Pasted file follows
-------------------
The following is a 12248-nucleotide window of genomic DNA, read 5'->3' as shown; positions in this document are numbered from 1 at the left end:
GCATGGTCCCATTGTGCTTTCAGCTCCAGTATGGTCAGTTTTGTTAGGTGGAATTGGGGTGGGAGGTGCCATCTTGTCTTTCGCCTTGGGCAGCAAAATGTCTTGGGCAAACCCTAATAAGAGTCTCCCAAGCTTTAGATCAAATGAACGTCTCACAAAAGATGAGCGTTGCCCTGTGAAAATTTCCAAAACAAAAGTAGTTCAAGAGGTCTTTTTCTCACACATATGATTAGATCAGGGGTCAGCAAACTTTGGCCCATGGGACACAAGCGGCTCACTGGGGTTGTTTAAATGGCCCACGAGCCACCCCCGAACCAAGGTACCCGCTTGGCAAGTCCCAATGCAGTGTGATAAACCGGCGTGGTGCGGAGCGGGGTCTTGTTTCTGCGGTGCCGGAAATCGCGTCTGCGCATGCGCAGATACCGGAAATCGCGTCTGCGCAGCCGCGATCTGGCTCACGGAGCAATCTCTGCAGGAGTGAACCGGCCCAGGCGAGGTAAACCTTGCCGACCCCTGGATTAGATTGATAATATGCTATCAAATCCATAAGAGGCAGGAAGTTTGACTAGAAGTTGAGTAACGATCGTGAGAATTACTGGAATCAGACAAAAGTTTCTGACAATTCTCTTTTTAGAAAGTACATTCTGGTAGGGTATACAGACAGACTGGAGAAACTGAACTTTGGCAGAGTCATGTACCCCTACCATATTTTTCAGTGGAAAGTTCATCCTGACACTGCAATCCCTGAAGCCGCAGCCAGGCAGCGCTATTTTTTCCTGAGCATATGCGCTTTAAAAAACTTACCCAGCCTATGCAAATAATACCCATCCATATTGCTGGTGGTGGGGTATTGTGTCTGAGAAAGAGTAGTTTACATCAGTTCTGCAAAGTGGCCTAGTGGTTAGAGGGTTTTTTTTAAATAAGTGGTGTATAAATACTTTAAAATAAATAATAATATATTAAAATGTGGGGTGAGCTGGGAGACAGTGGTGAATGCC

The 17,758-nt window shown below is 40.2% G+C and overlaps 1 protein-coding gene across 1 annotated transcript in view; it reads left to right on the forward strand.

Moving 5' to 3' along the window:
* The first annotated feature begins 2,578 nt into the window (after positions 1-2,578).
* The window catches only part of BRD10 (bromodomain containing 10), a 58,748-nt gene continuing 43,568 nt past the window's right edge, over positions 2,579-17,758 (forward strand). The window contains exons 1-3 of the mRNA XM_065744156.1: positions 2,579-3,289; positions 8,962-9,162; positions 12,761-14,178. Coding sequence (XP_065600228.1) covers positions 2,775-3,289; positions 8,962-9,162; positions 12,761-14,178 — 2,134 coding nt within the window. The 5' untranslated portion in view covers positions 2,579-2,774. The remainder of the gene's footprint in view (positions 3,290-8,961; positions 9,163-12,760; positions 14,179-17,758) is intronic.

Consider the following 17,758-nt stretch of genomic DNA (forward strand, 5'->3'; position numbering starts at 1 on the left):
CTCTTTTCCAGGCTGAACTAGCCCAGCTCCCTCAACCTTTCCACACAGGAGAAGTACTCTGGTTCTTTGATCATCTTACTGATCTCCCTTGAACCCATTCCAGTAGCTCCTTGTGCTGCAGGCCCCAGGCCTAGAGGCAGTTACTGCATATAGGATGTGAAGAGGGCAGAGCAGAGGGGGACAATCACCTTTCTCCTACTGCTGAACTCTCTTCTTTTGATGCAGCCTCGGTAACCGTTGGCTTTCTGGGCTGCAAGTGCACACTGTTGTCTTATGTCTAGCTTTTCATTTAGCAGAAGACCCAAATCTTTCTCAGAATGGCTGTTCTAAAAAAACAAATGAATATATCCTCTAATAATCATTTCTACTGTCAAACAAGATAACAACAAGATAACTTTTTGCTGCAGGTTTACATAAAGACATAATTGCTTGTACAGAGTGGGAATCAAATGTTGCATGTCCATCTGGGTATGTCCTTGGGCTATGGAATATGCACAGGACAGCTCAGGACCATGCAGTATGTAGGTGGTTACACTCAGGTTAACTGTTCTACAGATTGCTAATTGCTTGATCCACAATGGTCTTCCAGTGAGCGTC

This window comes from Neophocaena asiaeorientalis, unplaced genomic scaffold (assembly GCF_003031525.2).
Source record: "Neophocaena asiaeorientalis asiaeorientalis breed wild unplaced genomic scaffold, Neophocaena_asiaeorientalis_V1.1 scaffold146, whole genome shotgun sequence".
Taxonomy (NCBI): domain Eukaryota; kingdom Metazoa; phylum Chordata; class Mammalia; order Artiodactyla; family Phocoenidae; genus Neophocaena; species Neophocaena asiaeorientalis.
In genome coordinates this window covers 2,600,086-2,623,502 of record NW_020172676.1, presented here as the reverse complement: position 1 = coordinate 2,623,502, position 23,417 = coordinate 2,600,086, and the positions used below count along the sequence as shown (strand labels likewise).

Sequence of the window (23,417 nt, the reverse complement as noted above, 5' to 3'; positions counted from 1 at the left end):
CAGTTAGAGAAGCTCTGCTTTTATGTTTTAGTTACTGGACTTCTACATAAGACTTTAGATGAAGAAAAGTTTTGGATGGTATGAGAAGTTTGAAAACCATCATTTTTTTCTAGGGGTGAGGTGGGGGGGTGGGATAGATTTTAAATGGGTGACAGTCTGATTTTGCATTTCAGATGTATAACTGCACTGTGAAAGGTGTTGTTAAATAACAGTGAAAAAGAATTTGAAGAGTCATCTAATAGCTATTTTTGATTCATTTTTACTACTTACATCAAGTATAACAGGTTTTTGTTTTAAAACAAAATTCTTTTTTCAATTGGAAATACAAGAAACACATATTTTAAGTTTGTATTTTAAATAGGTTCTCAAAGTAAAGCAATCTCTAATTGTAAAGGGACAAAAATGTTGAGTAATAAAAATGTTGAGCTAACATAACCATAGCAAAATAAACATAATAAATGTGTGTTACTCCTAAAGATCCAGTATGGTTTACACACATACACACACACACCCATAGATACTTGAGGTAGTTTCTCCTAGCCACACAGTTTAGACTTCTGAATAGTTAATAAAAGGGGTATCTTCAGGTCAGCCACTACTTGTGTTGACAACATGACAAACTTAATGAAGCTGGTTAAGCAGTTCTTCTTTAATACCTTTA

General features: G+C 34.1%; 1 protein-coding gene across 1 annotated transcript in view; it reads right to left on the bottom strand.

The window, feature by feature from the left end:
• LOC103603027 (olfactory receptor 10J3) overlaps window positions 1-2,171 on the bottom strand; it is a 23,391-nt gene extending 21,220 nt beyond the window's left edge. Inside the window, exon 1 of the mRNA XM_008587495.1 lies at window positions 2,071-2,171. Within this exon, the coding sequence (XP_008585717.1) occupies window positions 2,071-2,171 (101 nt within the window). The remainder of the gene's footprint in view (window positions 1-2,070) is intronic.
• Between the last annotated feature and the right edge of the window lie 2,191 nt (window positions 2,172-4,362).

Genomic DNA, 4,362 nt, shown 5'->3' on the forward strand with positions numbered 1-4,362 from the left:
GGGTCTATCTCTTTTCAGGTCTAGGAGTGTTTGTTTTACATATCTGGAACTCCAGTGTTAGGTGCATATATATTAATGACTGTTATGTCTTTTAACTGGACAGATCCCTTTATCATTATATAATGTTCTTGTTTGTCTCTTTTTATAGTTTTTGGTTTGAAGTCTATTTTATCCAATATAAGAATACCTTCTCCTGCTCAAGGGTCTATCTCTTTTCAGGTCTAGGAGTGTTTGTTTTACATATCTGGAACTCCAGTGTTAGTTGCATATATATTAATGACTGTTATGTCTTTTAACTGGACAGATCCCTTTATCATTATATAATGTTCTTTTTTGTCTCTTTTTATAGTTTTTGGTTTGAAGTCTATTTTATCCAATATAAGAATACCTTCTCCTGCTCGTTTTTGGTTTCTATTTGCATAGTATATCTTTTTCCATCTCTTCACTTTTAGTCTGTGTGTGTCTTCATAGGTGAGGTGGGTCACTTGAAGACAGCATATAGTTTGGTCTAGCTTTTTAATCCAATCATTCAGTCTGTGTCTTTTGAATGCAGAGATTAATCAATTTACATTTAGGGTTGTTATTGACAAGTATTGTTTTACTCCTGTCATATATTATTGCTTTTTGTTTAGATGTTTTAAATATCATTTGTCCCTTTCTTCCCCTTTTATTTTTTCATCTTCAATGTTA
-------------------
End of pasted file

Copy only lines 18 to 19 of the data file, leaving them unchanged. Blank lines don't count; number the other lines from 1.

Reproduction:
• Between the last annotated feature and the right edge of the window lie 2,191 nt (window positions 2,172-4,362).

Genomic DNA, 4,362 nt, shown 5'->3' on the forward strand with positions numbered 1-4,362 from the left: